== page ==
Abductor Strain

The most commonly strained muscle in an abductor strain is the gluteus medius muscle. Located on the outside of the hip, the gluteus medius is partly buried beneath its bigger brother — gluteus maximus. The other half of the muscle is superficial and easily felt along the pelvic bone toward the lateral and anterior aspect of the hip. The gluteus medius does a little of everything. Its primary function is hip abduction (swinging the leg out), but segments of this muscle are also involved in  flexion, extension, and medial and lateral rotation.

One of the most important functions of this muscle is stabilization of the hip. As the weight of the body shifts onto each leg as we walk or run, the gluteus medius must contract and exert enough force equal to twice our body weight! If this key muscle becomes weakened or strained from overuse, it will loose its ability to stabilize the hip and allow it to buckle while weight bearing.

There are several factors which could strain this muscle. Being overweight can exert more pressure over this muscle than it can bear. A cross-over gait or running on banked surfaces can also overload this muscle. Over time the weakened side will force the opposite hip to drop and adaptively shorten, causing a functional shortened leg.

Pain from an abductor strain is felt along the lateral, outside aspect of the thigh. The pain can be particularly acute while running and often mimics the pain of trochanteric bursitis. Stretching the abductors by swinging the leg inward will cause pain, as will contraction of the abductors (swinging the leg out).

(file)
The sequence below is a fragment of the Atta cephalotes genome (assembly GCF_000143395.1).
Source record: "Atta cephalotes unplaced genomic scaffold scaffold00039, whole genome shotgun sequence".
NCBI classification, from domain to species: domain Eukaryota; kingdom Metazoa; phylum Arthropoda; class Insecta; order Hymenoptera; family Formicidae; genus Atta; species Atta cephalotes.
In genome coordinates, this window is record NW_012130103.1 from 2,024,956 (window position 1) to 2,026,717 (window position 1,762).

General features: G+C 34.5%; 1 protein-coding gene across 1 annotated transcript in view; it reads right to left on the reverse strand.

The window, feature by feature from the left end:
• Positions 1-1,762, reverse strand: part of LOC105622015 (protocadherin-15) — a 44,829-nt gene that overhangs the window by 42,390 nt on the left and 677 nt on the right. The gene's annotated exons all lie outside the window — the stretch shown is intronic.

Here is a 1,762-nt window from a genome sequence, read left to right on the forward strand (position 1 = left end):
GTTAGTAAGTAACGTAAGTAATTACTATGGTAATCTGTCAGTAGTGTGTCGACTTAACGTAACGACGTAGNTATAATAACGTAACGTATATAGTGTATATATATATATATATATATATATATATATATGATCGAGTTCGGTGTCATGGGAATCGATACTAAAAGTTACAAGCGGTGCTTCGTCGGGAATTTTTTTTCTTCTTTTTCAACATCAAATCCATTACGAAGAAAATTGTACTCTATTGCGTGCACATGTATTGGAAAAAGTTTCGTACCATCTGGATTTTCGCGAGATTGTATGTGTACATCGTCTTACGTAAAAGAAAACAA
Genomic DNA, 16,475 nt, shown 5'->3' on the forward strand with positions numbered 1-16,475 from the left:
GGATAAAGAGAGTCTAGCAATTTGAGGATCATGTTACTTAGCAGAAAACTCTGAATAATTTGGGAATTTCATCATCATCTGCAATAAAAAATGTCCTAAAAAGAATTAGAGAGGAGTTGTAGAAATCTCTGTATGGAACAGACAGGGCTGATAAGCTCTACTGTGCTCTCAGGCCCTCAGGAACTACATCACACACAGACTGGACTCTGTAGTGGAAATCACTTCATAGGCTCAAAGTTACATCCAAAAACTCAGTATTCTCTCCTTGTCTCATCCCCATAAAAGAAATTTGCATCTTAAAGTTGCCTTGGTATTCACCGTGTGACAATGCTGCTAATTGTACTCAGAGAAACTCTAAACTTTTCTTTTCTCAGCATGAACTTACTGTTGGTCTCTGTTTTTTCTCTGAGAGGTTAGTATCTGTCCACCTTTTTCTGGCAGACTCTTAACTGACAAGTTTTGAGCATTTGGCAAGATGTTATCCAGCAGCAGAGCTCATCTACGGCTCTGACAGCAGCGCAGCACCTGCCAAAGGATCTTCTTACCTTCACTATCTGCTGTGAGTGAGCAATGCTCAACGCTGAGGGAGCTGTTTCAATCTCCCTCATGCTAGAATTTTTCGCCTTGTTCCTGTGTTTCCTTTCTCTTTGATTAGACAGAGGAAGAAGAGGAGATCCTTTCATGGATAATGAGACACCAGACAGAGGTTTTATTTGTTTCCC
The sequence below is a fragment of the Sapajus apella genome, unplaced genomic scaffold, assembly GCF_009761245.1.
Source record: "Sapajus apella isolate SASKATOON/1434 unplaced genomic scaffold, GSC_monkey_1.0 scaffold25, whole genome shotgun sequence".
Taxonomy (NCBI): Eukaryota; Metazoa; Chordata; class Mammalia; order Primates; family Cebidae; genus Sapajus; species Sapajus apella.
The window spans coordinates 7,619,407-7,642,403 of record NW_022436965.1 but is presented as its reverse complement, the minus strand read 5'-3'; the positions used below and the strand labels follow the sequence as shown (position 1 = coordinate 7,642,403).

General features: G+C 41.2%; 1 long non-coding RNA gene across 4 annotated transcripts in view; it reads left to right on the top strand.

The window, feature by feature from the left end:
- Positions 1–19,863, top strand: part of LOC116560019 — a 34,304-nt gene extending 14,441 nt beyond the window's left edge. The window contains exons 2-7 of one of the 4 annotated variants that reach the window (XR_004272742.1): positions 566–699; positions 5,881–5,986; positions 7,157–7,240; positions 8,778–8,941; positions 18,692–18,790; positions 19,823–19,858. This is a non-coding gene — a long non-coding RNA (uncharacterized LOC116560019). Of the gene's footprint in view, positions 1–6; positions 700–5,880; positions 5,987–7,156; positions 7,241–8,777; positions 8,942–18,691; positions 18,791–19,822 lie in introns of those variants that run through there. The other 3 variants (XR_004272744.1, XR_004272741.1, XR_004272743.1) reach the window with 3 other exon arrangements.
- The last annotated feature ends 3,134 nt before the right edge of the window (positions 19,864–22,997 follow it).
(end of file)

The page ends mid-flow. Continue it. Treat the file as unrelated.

Trochanteric Bursitis

An inflammation of the three bursa found around the hip socket is known as trochanteric bursitis. The bursa can become inflamed due to arthritis, obesity, or a strain of any of the hip or lower back muscles. This in turn can lead to faulty postures and abnormal gaits. Shortening of these strained muscles can contribute to chronic tension along the hip socket and eventually irritate the bursa.

The pain from trochanteric bursitis can be a deep, dull pain or a sharp ache along the outside of the hip that extends down the lateral part of the leg. The pain is usually worse at night and can make it difficult to sleep on the affected side. A cross-over gait while running can lead to irritation of the bursa, as well as a leg length discrepancy or a pronated foot.


joe-azevedo2Joe Azevedo is a New York State/NCBTMB Licensed Massage Therapist, ARCB Certified Reflexologist, and an Advanced Reiki Practitioner. He is a graduate of the Swedish Institute and is the owner and founder of Brooklyn Reflexology.